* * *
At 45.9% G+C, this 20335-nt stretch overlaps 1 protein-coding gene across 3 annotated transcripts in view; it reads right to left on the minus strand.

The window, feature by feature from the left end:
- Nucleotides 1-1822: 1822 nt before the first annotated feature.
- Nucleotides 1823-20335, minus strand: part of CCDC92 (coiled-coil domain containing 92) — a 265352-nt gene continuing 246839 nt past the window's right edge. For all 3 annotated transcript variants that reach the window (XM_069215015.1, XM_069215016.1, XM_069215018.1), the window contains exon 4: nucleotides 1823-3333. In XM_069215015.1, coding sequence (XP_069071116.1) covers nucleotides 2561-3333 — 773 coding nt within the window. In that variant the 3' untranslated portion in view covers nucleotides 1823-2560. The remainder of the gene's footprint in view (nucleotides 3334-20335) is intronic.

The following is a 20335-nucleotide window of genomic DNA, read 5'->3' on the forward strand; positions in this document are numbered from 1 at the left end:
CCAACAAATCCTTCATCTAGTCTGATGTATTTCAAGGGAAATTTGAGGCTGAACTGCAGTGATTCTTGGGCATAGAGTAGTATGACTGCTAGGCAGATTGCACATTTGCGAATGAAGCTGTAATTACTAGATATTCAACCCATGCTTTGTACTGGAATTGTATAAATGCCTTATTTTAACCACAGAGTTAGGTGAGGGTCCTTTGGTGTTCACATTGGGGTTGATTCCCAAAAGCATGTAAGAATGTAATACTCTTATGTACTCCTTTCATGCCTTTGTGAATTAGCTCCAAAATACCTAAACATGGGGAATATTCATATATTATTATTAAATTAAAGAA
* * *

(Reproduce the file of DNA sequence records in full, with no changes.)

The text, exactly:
At 45.9% G+C, this 20335-nt stretch overlaps 1 protein-coding gene across 3 annotated transcripts in view; it reads right to left on the minus strand.

The window, feature by feature from the left end:
- Nucleotides 1-1822: 1822 nt before the first annotated feature.
- Nucleotides 1823-20335, minus strand: part of CCDC92 (coiled-coil domain containing 92) — a 265352-nt gene continuing 246839 nt past the window's right edge. For all 3 annotated transcript variants that reach the window (XM_069215015.1, XM_069215016.1, XM_069215018.1), the window contains exon 4: nucleotides 1823-3333. In XM_069215015.1, coding sequence (XP_069071116.1) covers nucleotides 2561-3333 — 773 coding nt within the window. In that variant the 3' untranslated portion in view covers nucleotides 1823-2560. The remainder of the gene's footprint in view (nucleotides 3334-20335) is intronic.

The following is a 20335-nucleotide window of genomic DNA, read 5'->3' on the forward strand; positions in this document are numbered from 1 at the left end:
CCAACAAATCCTTCATCTAGTCTGATGTATTTCAAGGGAAATTTGAGGCTGAACTGCAGTGATTCTTGGGCATAGAGTAGTATGACTGCTAGGCAGATTGCACATTTGCGAATGAAGCTGTAATTACTAGATATTCAACCCATGCTTTGTACTGGAATTGTATAAATGCCTTATTTTAACCACAGAGTTAGGTGAGGGTCCTTTGGTGTTCACATTGGGGTTGATTCCCAAAAGCATGTAAGAATGTAATACTCTTATGTACTCCTTTCATGCCTTTGTGAATTAGCTCCAAAATACCTAAACATGGGGAATATTCATATATTATTATTAAATTAAAGAA